Whilst these papers represent a first step in providing a dedicated internal debate on the state of the political constitution, we accept that many questions remain open for discussion and further exploration. As we see it, (and here one caveat is in order: what follows are mere suggestions offered in the spirit of opening such debate), at least four future developments in the literature on political constitutions and political constitutionalism seem to present themselves with particular urgency. First, and looking even further inwards, it seems to us that political constitutionalists take the meaning of ‘the political’ for granted – that it is bound up in its parliamentary (or at least its institutional) form – and that a more expansive critique of the content of the political, in both its constituted and constituent forms, would enrich the normative foundations of the tradition. Secondly, the relationship between and the interconnectedness of political and economic institutions, cultures and constitutions – an inseparable relationship according to Griffith – stands in need of closer scrutiny now, as the response to the global financial crisis limits and even usurps democratic choice and freedom, more than ever, and – less dramatically but perhaps more pervasively – the rise of the regulatory state transforms the functions of our political agents as well as the potential of our politics and the values which underpin it. Thirdly, and this time looking outwards, if we accept, as Griffith did (and as Ewing discusses in his paper) that all constitutions are political then we can see the potential for political constitutionalists within the commonwealth tradition both to inform and to learn from a comparative approach to the study of the political and how best to capture and preserve it, both institutionally and extra-institutionally. The invitation by Graham Gee and Grégoire Webber to use the political constitution as a model for the study of public law, and to think and speak politically about public law is one that we believe should be taken up in order to enrich the somewhat dry and legalistic approach which currently pervades much of the comparative public law literature. Finally, a fourth possible trajectory consists in an analysis of the relationship between national and both subnational and supranational jurisdictions. Within the state, and we only begin to tackle this point in our contribution to this volume, the devolution of power can be seen as both a response to political claims and the creation of new sites of (intra and extra-institutional) political action, where the conditions of the political at the centre have somehow failed. Beyond the state, globalisation and the rise of supranational bodies have had an obvious impact on political constitutions, not least of all by transferring some political questions away from accountable and representative national institutions to alternative sites of discourse (often concealing the political nature of their jurisdiction behind the fig leaf of juristic or technocratic – and therefore, the claim, a-political – justifications). Of course, this is not an original observation. As noted, Janet Hiebert in this issue (the relationship between political constitutionalism and human rights courts), and Richard Bellamy elsewhere (on the relationship between political constitutionalism and the constitution(alism) of the European Union), have begun to push political constitutionalism beyond the confines of the unitary sovereign state. However, on these institutions and more besides, there remains much to be done. Other supranational bodies – the WTO, the World Bank and the IMF to name but a few – are making decisions or issuing directives with a direct impact on the ability of the political constitution (as it is traditionally understood) adequately to represent those who are affected by those decisions, and effectively and meaningfully to hold to account those who make those decisions. Given the enormous scale of powers increasingly exercised on the supranational plane, an attempt to think politically about the constitution of (again, both in the sense of enabling and of limiting) that power appears essential.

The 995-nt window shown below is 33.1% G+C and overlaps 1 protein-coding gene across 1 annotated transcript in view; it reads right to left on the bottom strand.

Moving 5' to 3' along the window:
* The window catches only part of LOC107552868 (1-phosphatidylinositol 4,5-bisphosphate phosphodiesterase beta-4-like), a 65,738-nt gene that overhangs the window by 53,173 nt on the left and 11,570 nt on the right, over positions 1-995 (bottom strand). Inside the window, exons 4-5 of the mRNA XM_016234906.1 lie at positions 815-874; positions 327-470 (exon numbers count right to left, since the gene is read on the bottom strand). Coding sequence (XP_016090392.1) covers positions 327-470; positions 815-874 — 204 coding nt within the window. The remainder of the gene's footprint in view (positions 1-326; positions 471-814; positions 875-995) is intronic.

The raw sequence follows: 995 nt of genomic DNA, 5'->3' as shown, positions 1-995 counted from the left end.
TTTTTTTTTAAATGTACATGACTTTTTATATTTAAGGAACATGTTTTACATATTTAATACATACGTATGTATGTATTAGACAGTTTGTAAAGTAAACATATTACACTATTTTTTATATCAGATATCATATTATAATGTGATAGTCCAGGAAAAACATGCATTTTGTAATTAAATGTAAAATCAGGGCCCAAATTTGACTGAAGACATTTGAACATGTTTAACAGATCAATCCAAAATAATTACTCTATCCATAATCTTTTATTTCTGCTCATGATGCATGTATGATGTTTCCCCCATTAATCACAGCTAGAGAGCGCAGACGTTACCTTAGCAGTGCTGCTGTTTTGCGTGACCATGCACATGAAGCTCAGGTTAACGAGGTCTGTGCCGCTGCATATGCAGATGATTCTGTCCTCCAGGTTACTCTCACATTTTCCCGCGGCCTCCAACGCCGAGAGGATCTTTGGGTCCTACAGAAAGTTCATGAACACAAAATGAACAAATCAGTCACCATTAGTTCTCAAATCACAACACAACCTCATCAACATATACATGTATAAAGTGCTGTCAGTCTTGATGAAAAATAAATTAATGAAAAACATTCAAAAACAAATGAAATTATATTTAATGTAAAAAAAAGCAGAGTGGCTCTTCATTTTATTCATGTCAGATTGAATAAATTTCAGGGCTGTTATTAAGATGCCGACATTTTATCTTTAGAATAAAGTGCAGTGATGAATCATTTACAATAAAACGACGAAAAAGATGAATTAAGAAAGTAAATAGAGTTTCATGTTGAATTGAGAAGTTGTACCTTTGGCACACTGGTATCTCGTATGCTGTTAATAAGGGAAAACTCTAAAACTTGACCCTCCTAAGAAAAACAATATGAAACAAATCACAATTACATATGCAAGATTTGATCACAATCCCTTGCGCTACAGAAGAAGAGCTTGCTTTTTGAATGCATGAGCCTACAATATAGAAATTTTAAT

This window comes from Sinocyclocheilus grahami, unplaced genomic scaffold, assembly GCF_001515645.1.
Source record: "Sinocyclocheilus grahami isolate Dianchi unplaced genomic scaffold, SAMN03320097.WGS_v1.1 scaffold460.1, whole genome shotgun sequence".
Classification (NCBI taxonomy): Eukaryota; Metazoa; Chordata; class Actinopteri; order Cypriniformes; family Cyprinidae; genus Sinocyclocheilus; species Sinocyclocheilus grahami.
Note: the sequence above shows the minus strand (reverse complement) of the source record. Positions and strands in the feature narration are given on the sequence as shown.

Some closing remarks
In these pages, then, we hope to lay the ground work for the next stage of the debates around the political constitution. If the first wave of political constitutionalism began with Griffith, and concerned the functions of the political constitution, and the second with Tomkins, with Bellamy, and with Gee and Webber, concerning the normative foundations of the political constitution, then here we mark the beginning of a third wave: the celebration and the articulation, on its own terms, of the potential for politics to open up hitherto obscured or even unknown (indeed perhaps, in advance, unknowable) constitutional possibilities – this is to say, the political reconstruction of the political constitution.
Marco Goldoni is a Lecturer in Legal Theory at the University of Glasgow
Christopher McCorkindale is a Lecturer in Public Law at the University of Strathclyde
Suggested Citation: M. Goldoni & C. McCorkindale, ‘The State of the Political Constitution: A Special Edition of the German Law Journal’ UK Const. L. Blog (20 December 2013) (available at http://ukconstitutionallaw.org).